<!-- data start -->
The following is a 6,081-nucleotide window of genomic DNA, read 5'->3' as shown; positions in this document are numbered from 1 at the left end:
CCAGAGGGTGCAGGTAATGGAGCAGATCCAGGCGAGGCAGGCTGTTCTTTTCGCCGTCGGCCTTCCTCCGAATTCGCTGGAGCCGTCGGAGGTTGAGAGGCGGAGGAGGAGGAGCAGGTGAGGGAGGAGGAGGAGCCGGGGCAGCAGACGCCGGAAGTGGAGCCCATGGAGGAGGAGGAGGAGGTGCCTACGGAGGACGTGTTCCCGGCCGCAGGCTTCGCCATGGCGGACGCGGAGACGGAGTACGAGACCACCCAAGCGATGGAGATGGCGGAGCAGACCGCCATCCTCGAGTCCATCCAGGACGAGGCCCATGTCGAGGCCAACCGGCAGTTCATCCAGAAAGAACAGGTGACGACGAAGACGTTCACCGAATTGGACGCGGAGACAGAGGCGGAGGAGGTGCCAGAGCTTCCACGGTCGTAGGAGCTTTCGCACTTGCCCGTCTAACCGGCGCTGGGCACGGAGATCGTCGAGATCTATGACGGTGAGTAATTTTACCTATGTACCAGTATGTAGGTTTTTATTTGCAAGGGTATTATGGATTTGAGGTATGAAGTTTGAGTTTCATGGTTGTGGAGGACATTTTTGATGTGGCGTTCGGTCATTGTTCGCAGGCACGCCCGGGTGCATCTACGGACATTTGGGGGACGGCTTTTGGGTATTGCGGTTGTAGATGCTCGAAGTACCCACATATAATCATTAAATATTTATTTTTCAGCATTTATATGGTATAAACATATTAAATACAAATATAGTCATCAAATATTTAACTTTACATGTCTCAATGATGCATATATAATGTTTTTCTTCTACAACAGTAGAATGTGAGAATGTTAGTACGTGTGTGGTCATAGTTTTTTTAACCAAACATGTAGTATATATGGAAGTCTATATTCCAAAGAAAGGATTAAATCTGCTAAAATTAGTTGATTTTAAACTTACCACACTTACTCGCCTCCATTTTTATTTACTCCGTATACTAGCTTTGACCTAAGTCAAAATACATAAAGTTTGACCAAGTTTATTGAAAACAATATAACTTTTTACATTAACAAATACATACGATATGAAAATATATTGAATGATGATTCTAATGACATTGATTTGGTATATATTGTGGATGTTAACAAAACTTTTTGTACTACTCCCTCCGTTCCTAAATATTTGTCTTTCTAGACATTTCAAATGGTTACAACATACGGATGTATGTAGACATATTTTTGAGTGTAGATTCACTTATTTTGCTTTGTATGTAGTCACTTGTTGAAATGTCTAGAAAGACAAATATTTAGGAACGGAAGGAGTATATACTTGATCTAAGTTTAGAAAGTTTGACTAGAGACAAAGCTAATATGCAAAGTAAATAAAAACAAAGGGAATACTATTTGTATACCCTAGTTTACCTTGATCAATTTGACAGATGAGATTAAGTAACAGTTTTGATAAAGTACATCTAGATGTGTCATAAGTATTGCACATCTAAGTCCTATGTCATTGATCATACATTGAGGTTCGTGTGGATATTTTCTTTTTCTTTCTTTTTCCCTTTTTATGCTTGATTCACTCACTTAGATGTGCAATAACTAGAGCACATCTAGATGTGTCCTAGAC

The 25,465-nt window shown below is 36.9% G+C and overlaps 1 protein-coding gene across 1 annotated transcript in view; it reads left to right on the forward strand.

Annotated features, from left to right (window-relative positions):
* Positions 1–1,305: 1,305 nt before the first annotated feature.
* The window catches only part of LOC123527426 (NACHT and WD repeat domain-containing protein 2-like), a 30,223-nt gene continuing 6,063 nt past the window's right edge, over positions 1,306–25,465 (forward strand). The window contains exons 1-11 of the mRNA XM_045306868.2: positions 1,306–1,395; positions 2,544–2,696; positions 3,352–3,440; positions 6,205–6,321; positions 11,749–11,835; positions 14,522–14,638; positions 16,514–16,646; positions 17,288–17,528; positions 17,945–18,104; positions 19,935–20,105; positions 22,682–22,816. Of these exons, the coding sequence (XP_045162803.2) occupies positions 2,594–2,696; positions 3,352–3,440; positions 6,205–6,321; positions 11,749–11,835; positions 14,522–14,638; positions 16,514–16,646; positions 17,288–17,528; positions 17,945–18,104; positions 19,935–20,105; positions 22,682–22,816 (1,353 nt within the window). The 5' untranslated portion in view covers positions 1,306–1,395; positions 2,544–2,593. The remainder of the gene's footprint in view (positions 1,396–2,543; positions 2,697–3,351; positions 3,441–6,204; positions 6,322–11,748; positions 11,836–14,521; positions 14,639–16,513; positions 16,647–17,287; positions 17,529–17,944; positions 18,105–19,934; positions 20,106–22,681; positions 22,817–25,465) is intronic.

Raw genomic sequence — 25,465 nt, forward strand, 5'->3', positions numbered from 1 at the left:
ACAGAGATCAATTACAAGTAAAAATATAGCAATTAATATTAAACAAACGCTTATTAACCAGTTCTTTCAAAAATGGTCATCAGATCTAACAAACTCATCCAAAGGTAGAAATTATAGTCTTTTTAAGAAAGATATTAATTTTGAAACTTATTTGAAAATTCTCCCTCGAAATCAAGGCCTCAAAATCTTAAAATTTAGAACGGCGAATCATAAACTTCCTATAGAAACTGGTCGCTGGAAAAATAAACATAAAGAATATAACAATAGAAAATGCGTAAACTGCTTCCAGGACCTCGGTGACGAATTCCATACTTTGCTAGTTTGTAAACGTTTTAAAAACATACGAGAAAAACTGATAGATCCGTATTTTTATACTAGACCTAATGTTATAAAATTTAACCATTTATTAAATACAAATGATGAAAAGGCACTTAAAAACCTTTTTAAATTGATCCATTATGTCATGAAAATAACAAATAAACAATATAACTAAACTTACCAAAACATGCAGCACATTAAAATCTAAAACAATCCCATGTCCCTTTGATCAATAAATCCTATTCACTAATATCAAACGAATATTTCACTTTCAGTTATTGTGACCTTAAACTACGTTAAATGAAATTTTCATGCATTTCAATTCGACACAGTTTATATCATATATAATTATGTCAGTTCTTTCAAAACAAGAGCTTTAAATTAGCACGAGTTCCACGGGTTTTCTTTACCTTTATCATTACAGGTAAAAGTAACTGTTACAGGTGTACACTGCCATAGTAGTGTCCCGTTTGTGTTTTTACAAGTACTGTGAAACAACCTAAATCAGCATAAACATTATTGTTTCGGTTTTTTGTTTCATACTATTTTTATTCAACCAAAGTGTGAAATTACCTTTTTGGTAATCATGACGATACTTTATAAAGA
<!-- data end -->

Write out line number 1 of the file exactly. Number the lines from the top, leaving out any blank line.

The following is a 6,081-nucleotide window of genomic DNA, read 5'->3' as shown; positions in this document are numbered from 1 at the left end: